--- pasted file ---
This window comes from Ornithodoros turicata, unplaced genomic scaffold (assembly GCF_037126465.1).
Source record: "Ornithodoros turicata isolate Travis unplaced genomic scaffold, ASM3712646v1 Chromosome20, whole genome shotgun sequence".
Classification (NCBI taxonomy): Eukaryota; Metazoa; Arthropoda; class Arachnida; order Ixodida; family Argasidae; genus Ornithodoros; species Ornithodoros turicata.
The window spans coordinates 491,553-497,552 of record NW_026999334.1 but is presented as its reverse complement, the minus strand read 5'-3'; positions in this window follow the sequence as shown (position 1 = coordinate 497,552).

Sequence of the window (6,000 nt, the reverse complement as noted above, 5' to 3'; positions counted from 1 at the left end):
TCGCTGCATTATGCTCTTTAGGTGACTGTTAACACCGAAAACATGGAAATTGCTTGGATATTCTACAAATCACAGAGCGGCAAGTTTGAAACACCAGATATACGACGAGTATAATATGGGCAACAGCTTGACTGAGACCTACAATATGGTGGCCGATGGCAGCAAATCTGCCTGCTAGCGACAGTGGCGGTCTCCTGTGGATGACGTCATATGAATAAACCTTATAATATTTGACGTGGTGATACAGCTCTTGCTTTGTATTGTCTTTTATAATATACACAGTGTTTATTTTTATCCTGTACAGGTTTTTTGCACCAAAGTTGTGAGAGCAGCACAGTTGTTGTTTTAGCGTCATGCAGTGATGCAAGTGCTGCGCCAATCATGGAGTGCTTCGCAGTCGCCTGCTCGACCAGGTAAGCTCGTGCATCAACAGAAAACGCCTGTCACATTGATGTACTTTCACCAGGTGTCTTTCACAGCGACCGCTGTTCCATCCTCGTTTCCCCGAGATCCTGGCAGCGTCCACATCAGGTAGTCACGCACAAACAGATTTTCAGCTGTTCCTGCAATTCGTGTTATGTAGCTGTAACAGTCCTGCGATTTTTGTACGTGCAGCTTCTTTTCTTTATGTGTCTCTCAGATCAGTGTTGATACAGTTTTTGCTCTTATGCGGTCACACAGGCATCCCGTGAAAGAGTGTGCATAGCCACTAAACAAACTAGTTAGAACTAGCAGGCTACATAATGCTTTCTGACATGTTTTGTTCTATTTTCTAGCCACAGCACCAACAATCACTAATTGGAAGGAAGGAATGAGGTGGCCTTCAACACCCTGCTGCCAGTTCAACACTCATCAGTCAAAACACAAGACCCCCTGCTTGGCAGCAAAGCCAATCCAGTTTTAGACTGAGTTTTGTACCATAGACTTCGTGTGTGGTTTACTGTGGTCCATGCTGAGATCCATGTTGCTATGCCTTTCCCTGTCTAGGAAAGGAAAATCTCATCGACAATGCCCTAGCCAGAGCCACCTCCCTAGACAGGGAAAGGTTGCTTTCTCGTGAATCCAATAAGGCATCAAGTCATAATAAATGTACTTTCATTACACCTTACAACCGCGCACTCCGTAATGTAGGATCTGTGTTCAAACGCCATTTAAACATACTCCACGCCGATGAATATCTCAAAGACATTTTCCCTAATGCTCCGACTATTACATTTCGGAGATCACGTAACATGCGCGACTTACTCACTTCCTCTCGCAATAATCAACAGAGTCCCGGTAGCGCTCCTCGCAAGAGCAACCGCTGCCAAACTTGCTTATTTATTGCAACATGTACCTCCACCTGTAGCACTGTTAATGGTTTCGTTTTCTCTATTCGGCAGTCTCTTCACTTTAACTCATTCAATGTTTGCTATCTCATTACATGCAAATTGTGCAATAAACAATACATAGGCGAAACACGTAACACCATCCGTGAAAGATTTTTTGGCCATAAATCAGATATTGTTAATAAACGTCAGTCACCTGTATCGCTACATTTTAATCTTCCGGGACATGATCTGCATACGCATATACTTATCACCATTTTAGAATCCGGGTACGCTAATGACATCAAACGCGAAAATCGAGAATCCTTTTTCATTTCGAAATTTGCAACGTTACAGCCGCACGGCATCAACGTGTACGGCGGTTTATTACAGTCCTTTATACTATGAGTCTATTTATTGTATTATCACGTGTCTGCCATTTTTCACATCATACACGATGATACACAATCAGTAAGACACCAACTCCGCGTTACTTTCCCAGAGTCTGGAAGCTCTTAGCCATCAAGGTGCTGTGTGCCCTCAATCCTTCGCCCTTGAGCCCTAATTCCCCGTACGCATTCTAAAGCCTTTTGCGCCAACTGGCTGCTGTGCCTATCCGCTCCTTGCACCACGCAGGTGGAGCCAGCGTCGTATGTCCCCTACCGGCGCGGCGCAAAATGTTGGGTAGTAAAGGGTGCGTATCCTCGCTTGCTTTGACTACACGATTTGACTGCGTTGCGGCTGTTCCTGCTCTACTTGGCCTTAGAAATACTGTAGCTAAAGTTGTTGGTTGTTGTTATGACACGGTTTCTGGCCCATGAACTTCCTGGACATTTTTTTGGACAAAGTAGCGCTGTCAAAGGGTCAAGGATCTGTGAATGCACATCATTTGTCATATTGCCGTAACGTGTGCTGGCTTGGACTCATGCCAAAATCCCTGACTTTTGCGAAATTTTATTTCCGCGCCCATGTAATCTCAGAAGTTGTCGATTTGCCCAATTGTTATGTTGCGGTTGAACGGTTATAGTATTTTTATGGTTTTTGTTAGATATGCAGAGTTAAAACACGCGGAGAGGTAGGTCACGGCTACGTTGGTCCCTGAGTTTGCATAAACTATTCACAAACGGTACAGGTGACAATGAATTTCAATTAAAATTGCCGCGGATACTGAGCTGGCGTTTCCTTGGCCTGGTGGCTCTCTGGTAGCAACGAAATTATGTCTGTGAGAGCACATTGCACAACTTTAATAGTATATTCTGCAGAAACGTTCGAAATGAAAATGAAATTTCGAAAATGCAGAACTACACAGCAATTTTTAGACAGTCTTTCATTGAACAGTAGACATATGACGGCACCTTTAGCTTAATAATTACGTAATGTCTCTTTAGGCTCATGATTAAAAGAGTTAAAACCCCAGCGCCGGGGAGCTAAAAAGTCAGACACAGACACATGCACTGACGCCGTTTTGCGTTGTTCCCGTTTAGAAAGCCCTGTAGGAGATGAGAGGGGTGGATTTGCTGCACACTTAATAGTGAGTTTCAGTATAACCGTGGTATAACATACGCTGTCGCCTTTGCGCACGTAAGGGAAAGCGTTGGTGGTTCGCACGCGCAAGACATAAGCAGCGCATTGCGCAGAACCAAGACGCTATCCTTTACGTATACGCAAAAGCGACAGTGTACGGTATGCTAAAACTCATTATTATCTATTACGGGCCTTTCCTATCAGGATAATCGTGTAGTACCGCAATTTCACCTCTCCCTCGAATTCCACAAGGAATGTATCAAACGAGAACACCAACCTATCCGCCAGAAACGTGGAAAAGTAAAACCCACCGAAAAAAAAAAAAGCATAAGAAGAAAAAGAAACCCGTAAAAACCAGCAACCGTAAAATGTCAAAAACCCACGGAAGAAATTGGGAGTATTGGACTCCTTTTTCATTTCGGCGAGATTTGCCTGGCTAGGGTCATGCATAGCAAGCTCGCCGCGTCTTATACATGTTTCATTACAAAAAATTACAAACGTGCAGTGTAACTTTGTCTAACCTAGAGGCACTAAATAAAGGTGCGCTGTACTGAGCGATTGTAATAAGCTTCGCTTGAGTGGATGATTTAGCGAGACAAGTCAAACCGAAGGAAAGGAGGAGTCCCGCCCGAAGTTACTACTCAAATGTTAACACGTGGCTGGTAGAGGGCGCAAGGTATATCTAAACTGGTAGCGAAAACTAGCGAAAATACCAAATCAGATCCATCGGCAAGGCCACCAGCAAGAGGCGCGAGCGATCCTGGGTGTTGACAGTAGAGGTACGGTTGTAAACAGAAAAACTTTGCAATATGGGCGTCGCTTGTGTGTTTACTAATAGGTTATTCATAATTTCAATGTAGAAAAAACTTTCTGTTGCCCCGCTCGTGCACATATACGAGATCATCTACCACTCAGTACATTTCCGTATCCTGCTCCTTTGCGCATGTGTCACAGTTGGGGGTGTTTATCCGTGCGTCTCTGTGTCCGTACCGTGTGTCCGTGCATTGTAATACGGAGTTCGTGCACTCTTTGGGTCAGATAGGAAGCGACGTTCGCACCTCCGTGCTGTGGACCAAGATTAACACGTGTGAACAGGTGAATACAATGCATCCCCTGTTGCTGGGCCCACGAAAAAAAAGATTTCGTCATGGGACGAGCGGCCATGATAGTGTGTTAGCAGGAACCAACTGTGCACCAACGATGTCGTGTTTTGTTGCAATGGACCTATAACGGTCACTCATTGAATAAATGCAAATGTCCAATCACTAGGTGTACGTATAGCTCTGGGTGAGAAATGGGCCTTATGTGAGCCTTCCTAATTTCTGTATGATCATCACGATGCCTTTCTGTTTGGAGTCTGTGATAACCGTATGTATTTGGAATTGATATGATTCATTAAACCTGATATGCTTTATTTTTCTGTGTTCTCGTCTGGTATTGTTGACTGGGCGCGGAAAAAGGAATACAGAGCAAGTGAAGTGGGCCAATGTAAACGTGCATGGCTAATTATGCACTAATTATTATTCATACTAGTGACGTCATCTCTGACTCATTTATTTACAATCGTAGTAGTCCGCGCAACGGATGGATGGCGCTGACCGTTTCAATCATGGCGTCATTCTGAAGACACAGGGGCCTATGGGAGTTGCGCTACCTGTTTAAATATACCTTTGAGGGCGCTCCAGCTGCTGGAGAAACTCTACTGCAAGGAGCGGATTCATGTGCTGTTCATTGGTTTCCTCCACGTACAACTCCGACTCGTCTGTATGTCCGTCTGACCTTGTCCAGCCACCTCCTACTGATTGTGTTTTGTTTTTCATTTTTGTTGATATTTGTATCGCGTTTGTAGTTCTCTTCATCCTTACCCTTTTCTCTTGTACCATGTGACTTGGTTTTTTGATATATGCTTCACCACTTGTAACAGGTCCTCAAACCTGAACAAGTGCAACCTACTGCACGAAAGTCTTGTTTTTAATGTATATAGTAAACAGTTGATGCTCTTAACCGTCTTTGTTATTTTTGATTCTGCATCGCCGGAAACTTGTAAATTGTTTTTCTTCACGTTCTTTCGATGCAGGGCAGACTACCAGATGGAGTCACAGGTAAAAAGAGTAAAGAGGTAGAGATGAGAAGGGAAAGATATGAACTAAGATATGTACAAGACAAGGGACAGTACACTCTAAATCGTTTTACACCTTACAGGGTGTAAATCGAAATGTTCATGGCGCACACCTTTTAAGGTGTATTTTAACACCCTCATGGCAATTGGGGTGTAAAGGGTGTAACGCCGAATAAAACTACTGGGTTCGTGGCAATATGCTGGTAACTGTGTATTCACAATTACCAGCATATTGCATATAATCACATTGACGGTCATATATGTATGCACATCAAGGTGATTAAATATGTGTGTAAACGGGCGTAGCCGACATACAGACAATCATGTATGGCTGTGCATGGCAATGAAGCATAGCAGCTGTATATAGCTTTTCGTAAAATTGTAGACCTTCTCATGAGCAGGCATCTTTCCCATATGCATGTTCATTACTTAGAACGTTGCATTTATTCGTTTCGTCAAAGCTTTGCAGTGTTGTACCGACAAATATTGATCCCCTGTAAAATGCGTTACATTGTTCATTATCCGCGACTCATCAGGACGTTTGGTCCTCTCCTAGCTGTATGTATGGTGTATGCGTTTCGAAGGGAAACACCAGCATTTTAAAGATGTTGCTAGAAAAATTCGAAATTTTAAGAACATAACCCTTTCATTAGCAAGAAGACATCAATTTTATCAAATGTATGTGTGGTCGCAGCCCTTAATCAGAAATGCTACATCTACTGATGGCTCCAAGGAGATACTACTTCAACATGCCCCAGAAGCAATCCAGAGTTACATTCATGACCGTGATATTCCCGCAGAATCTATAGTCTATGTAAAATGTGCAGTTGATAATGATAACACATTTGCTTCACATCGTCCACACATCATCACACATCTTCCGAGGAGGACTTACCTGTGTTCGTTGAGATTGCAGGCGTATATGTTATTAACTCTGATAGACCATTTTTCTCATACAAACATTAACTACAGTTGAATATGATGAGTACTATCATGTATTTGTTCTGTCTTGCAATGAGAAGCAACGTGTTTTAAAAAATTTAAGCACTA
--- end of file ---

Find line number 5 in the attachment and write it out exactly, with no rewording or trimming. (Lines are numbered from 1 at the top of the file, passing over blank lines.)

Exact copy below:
Sequence of the window (6,000 nt, the reverse complement as noted above, 5' to 3'; positions counted from 1 at the left end):